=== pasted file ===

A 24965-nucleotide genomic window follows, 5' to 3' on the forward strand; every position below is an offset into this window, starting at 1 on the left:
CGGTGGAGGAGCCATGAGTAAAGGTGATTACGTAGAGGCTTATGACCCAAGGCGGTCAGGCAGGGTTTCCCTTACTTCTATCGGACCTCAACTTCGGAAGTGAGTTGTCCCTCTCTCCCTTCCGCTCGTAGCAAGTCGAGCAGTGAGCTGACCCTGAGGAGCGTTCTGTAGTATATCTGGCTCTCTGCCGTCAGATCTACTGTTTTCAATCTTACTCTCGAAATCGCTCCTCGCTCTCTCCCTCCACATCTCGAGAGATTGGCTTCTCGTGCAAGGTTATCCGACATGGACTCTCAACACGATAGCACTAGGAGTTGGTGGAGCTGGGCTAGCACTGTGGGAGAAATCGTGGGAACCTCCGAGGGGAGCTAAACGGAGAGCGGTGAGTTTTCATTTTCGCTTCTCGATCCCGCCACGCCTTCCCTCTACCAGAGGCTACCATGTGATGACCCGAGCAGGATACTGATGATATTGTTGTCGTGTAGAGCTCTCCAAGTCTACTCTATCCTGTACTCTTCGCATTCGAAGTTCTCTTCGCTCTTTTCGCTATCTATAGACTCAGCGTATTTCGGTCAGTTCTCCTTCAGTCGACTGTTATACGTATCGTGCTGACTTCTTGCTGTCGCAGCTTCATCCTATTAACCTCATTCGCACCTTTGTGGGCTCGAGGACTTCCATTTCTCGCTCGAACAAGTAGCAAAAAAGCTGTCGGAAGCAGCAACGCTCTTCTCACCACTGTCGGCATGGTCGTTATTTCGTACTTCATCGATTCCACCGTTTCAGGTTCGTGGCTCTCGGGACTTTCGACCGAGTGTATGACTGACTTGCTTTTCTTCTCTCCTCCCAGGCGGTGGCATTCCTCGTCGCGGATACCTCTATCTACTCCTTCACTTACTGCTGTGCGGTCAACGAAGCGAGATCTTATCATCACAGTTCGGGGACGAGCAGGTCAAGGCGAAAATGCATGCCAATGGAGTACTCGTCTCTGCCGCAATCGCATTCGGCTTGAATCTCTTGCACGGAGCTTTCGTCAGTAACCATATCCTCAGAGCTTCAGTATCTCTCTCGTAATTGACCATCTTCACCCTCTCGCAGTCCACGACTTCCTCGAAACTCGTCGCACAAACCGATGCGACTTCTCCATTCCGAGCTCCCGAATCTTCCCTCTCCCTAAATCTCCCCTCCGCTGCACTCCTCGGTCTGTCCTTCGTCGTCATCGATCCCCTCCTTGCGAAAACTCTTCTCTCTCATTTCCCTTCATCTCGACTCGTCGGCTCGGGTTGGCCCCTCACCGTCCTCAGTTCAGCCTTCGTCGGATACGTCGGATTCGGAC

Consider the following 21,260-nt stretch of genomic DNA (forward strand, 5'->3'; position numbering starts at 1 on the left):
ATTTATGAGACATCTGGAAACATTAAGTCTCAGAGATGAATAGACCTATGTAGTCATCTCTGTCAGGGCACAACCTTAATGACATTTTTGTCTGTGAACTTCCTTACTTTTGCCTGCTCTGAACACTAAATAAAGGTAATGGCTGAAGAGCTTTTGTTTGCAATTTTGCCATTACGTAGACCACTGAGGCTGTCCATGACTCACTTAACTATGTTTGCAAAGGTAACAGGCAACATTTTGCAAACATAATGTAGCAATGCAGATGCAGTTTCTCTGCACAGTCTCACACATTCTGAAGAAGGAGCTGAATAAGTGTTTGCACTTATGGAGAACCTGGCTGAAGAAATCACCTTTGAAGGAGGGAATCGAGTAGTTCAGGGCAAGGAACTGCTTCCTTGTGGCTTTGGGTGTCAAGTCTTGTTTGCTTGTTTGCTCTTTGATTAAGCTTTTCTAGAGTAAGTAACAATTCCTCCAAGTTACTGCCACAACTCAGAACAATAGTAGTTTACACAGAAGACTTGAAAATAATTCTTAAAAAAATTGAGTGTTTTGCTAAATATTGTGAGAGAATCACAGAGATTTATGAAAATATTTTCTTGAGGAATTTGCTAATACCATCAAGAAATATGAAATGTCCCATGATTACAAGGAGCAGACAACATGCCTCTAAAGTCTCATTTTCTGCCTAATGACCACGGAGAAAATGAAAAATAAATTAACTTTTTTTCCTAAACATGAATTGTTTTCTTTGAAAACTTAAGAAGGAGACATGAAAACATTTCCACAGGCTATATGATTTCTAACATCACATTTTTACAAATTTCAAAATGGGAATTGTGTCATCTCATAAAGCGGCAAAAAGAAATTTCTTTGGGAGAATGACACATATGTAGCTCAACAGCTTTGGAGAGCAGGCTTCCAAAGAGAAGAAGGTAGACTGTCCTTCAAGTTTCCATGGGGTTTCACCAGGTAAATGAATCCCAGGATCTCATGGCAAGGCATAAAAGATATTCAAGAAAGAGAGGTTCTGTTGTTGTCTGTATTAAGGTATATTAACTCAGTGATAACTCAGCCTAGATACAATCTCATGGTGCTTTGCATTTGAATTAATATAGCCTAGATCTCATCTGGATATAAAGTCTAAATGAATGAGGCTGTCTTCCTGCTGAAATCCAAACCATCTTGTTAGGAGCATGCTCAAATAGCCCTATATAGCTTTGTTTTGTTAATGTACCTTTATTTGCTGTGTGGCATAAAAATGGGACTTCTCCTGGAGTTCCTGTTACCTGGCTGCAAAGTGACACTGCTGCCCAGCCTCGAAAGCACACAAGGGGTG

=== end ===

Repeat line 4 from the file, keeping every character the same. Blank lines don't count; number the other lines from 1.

ATTTATGAGACATCTGGAAACATTAAGTCTCAGAGATGAATAGACCTATGTAGTCATCTCTGTCAGGGCACAACCTTAATGACATTTTTGTCTGTGAACTTCCTTACTTTTGCCTGCTCTGAACACTAAATAAAGGTAATGGCTGAAGAGCTTTTGTTTGCAATTTTGCCATTACGTAGACCACTGAGGCTGTCCATGACTCACTTAACTATGTTTGCAAAGGTAACAGGCAACATTTTGCAAACATAATGTAGCAATGCAGATGCAGTTTCTCTGCACAGTCTCACACATTCTGAAGAAGGAGCTGAATAAGTGTTTGCACTTATGGAGAACCTGGCTGAAGAAATCACCTTTGAAGGAGGGAATCGAGTAGTTCAGGGCAAGGAACTGCTTCCTTGTGGCTTTGGGTGTCAAGTCTTGTTTGCTTGTTTGCTCTTTGATTAAGCTTTTCTAGAGTAAGTAACAATTCCTCCAAGTTACTGCCACAACTCAGAACAATAGTAGTTTACACAGAAGACTTGAAAATAATTCTTAAAAAAATTGAGTGTTTTGCTAAATATTGTGAGAGAATCACAGAGATTTATGAAAATATTTTCTTGAGGAATTTGCTAATACCATCAAGAAATATGAAATGTCCCATGATTACAAGGAGCAGACAACATGCCTCTAAAGTCTCATTTTCTGCCTAATGACCACGGAGAAAATGAAAAATAAATTAACTTTTTTTCCTAAACATGAATTGTTTTCTTTGAAAACTTAAGAAGGAGACATGAAAACATTTCCACAGGCTATATGATTTCTAACATCACATTTTTACAAATTTCAAAATGGGAATTGTGTCATCTCATAAAGCGGCAAAAAGAAATTTCTTTGGGAGAATGACACATATGTAGCTCAACAGCTTTGGAGAGCAGGCTTCCAAAGAGAAGAAGGTAGACTGTCCTTCAAGTTTCCATGGGGTTTCACCAGGTAAATGAATCCCAGGATCTCATGGCAAGGCATAAAAGATATTCAAGAAAGAGAGGTTCTGTTGTTGTCTGTATTAAGGTATATTAACTCAGTGATAACTCAGCCTAGATACAATCTCATGGTGCTTTGCATTTGAATTAATATAGCCTAGATCTCATCTGGATATAAAGTCTAAATGAATGAGGCTGTCTTCCTGCTGAAATCCAAACCATCTTGTTAGGAGCATGCTCAAATAGCCCTATATAGCTTTGTTTTGTTAATGTACCTTTATTTGCTGTGTGGCATAAAAATGGGACTTCTCCTGGAGTTCCTGTTACCTGGCTGCAAAGTGACACTGCTGCCCAGCCTCGAAAGCACACAAGGGGTG